The outlet mall is a popular destination on Ocean City’s rainy days. “Weather is everything in this town,” said Rhodes. While a bad forecast “can ruin the weekend” for surf shops and other water-dependent businesses, they’re a boost for the local movie theaters and indoor mini-golf, which Rhodes recommends for families with children cooped up by bad weather.

On Sunday nights all summer, a laser light show can be seen for miles along the boardwalk. And on Monday and Tuesday nights beginning July 8, there’s a musical fireworks show on the beach at North Division Street.

In all, there are around 180 restaurants and 10,000 hotel rooms along the 10-mile Coastal Highway in Ocean City, said Jessica Waters, a spokeswoman for the resort city.

There are about a dozen fishing piers where rockfish, flounder and sea bass are abundant on the bay side. On the ocean side, tuna, dolphin and white marlin can be caught, Waters added.

And in case you’re wondering what “the locals” do on their vacations -- at the end of the summer season, when tourists have gone back to work and school -- Rhodes shared the secret.

“We go to the Outer Banks in North Carolina,” he said.

Rehoboth Beach

Janice Rhodes Elder’s brother Chauncey says “she’s got a really good eye” for what goes into a good beach business. A former student at the Corcoran College of Art, Elder and her husband once owned a shop called “Time Flies” at Union Station and one of the venue’s original vendors. A few more stores and many travels around the world later, Elder settled in Rehoboth Beach, Del., where she owns Bella Luna, a shop on the town’s main street, Rehoboth Avenue.

Though Elder has spent many summers at Ocean City and other beaches, Rehoboth became her favorite after a summer selling jewelry at a boardwalk stand many years ago.

“I like the small town feeling,” said Elder, who’s lived with her family in Rehoboth for nine years. “They even have a Christmas parade. It feels like Mayberry here.”

For business reasons, too, Elder prefers Rehoboth. “The seasons are longer here,” she said, noting the number of visitors during Thanksgiving week and the town’s popular annual jazz festival in mid-October.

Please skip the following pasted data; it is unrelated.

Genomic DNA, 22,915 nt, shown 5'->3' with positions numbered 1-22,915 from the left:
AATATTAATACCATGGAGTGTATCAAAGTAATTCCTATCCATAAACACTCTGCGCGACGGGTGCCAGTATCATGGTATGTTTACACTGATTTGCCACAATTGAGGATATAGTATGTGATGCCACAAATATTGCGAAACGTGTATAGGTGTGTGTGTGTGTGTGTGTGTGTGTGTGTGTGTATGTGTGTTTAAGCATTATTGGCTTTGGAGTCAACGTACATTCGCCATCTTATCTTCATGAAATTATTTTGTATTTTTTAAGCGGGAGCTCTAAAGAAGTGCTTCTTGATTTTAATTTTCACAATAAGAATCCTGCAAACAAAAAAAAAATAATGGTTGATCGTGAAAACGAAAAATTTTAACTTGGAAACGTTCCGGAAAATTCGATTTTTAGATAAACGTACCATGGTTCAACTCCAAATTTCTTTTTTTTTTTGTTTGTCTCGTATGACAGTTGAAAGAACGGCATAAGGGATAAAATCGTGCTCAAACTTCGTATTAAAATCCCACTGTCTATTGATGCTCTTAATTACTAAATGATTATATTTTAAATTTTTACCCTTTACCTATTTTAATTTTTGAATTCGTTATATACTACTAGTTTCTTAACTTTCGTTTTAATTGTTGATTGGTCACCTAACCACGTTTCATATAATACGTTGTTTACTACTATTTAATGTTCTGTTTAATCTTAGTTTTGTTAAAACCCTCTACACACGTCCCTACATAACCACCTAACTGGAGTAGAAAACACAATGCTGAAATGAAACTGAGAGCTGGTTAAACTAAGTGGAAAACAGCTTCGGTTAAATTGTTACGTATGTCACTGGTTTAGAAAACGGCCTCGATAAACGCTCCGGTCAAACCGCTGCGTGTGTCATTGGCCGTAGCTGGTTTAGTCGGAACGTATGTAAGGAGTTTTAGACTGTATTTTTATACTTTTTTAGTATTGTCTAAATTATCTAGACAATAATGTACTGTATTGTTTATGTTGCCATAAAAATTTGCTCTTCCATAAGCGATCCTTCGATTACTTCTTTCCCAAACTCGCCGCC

Surfing, fishing and kayaking are popular in Rehoboth along its mile-long boardwalk. The town has more than two dozen piers where anglers can score catches including white perch, catfish and mako sharks.

Rehoboth Beach, at one square mile in size, is “more walkable,” said Elder. “Everything is close by, and you don’t sit in traffic so long.”

There are three outlet malls around the tiny town -- a favorite feature for high schooler Tina Talbot, who’s more interested in the quality of shopping than in the boardwalk. “A beach is a beach,” said Talbot. She prefers to stay in Rehoboth rather than travel through Delaware’s State Route 1 to Ocean City’s Coastal Highway because “people are stupid about driving here.”

The town has about 50 restaurants and 400 businesses. About 1,500 people live in Rehoboth year-round, but the population can grow up to 30,000 during the summer, according to city manager Greg Ferrese.

For those who want to drive a little, Bethany Beach and Dewey Beach are nearby, between Ocean City and Rehoboth. Elder likes the family-friendliness of Bethany and the nightlife at Dewey.

She also likes to escape to Delaware Seashore State Park, the site of an amateur sandcastle-building competition each July. Surrounded by the Atlantic Ocean, Indian River Bay and Rehoboth Bay, the park’s six miles of shoreline make it a great place to find solitude.

“It’s like paradise here,” said Elder. “It’s stress-free.”